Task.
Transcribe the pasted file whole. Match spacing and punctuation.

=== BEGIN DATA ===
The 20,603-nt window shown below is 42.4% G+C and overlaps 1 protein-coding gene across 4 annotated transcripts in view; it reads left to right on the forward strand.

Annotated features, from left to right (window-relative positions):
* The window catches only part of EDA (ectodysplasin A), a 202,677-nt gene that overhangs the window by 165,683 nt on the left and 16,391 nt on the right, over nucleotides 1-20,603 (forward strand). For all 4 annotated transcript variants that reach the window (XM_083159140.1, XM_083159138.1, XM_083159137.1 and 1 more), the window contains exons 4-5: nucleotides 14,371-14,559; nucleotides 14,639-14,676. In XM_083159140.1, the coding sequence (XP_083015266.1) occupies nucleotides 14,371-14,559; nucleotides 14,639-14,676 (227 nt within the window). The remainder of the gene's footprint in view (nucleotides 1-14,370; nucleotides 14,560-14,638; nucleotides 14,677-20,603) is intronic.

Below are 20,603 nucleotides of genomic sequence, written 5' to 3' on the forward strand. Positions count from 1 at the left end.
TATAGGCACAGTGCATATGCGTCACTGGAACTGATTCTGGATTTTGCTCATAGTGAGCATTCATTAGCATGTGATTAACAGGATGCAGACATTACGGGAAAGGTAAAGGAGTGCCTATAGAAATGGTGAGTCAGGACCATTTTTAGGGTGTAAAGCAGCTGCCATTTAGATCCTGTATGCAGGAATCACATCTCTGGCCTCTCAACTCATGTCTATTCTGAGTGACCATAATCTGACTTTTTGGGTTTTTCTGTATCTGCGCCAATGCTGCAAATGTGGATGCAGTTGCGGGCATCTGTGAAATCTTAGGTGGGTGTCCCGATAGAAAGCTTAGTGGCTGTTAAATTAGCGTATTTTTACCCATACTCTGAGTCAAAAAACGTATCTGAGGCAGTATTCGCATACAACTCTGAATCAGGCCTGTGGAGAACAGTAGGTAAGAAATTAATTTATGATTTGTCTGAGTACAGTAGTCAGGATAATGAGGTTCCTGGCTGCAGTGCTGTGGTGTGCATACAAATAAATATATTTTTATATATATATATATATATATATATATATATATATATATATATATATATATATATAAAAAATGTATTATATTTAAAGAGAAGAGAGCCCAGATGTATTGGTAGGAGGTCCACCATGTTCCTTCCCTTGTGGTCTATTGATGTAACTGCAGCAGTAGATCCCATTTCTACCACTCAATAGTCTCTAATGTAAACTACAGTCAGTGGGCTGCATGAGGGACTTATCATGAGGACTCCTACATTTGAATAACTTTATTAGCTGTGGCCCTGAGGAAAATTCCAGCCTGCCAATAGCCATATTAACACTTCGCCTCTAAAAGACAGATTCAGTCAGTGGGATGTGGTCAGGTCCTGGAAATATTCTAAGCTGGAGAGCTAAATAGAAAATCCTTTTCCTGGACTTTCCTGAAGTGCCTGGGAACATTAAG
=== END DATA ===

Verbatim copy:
The 20,603-nt window shown below is 42.4% G+C and overlaps 1 protein-coding gene across 4 annotated transcripts in view; it reads left to right on the forward strand.

Annotated features, from left to right (window-relative positions):
* The window catches only part of EDA (ectodysplasin A), a 202,677-nt gene that overhangs the window by 165,683 nt on the left and 16,391 nt on the right, over nucleotides 1-20,603 (forward strand). For all 4 annotated transcript variants that reach the window (XM_083159140.1, XM_083159138.1, XM_083159137.1 and 1 more), the window contains exons 4-5: nucleotides 14,371-14,559; nucleotides 14,639-14,676. In XM_083159140.1, the coding sequence (XP_083015266.1) occupies nucleotides 14,371-14,559; nucleotides 14,639-14,676 (227 nt within the window). The remainder of the gene's footprint in view (nucleotides 1-14,370; nucleotides 14,560-14,638; nucleotides 14,677-20,603) is intronic.

Below are 20,603 nucleotides of genomic sequence, written 5' to 3' on the forward strand. Positions count from 1 at the left end.
TATAGGCACAGTGCATATGCGTCACTGGAACTGATTCTGGATTTTGCTCATAGTGAGCATTCATTAGCATGTGATTAACAGGATGCAGACATTACGGGAAAGGTAAAGGAGTGCCTATAGAAATGGTGAGTCAGGACCATTTTTAGGGTGTAAAGCAGCTGCCATTTAGATCCTGTATGCAGGAATCACATCTCTGGCCTCTCAACTCATGTCTATTCTGAGTGACCATAATCTGACTTTTTGGGTTTTTCTGTATCTGCGCCAATGCTGCAAATGTGGATGCAGTTGCGGGCATCTGTGAAATCTTAGGTGGGTGTCCCGATAGAAAGCTTAGTGGCTGTTAAATTAGCGTATTTTTACCCATACTCTGAGTCAAAAAACGTATCTGAGGCAGTATTCGCATACAACTCTGAATCAGGCCTGTGGAGAACAGTAGGTAAGAAATTAATTTATGATTTGTCTGAGTACAGTAGTCAGGATAATGAGGTTCCTGGCTGCAGTGCTGTGGTGTGCATACAAATAAATATATTTTTATATATATATATATATATATATATATATATATATATATATATATATATATATATAAAAAATGTATTATATTTAAAGAGAAGAGAGCCCAGATGTATTGGTAGGAGGTCCACCATGTTCCTTCCCTTGTGGTCTATTGATGTAACTGCAGCAGTAGATCCCATTTCTACCACTCAATAGTCTCTAATGTAAACTACAGTCAGTGGGCTGCATGAGGGACTTATCATGAGGACTCCTACATTTGAATAACTTTATTAGCTGTGGCCCTGAGGAAAATTCCAGCCTGCCAATAGCCATATTAACACTTCGCCTCTAAAAGACAGATTCAGTCAGTGGGATGTGGTCAGGTCCTGGAAATATTCTAAGCTGGAGAGCTAAATAGAAAATCCTTTTCCTGGACTTTCCTGAAGTGCCTGGGAACATTAAG